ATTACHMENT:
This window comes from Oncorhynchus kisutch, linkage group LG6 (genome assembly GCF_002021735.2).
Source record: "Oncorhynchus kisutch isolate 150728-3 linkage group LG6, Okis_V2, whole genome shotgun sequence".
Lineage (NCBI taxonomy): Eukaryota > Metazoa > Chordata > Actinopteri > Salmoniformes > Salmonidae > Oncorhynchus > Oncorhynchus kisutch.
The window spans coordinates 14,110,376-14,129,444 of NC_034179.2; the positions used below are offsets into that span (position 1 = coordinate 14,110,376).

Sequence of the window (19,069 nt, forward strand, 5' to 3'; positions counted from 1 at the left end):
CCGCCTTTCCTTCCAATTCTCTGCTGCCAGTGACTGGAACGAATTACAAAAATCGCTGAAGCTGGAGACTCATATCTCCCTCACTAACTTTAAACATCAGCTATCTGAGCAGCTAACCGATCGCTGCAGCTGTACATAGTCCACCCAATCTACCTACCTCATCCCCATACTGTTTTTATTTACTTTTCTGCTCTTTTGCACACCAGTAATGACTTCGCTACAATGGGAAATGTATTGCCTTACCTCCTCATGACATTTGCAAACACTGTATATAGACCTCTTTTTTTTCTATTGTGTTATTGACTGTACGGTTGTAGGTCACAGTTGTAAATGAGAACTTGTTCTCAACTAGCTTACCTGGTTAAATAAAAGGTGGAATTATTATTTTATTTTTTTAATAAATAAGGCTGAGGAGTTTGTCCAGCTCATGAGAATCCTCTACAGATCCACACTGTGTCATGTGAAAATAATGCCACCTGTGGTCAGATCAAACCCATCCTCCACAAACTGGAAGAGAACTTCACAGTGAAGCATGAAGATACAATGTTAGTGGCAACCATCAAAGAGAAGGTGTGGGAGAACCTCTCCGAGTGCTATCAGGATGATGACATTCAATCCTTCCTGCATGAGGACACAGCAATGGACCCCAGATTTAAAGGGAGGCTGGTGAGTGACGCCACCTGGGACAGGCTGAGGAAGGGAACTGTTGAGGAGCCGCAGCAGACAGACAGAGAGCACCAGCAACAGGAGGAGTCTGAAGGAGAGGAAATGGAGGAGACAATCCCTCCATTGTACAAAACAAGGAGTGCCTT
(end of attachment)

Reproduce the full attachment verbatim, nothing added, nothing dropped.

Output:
This window comes from Oncorhynchus kisutch, linkage group LG6 (genome assembly GCF_002021735.2).
Source record: "Oncorhynchus kisutch isolate 150728-3 linkage group LG6, Okis_V2, whole genome shotgun sequence".
Lineage (NCBI taxonomy): Eukaryota > Metazoa > Chordata > Actinopteri > Salmoniformes > Salmonidae > Oncorhynchus > Oncorhynchus kisutch.
The window spans coordinates 14,110,376-14,129,444 of NC_034179.2; the positions used below are offsets into that span (position 1 = coordinate 14,110,376).

Sequence of the window (19,069 nt, forward strand, 5' to 3'; positions counted from 1 at the left end):
CCGCCTTTCCTTCCAATTCTCTGCTGCCAGTGACTGGAACGAATTACAAAAATCGCTGAAGCTGGAGACTCATATCTCCCTCACTAACTTTAAACATCAGCTATCTGAGCAGCTAACCGATCGCTGCAGCTGTACATAGTCCACCCAATCTACCTACCTCATCCCCATACTGTTTTTATTTACTTTTCTGCTCTTTTGCACACCAGTAATGACTTCGCTACAATGGGAAATGTATTGCCTTACCTCCTCATGACATTTGCAAACACTGTATATAGACCTCTTTTTTTTCTATTGTGTTATTGACTGTACGGTTGTAGGTCACAGTTGTAAATGAGAACTTGTTCTCAACTAGCTTACCTGGTTAAATAAAAGGTGGAATTATTATTTTATTTTTTTAATAAATAAGGCTGAGGAGTTTGTCCAGCTCATGAGAATCCTCTACAGATCCACACTGTGTCATGTGAAAATAATGCCACCTGTGGTCAGATCAAACCCATCCTCCACAAACTGGAAGAGAACTTCACAGTGAAGCATGAAGATACAATGTTAGTGGCAACCATCAAAGAGAAGGTGTGGGAGAACCTCTCCGAGTGCTATCAGGATGATGACATTCAATCCTTCCTGCATGAGGACACAGCAATGGACCCCAGATTTAAAGGGAGGCTGGTGAGTGACGCCACCTGGGACAGGCTGAGGAAGGGAACTGTTGAGGAGCCGCAGCAGACAGACAGAGAGCACCAGCAACAGGAGGAGTCTGAAGGAGAGGAAATGGAGGAGACAATCCCTCCATTGTACAAAACAAGGAGTGCCTT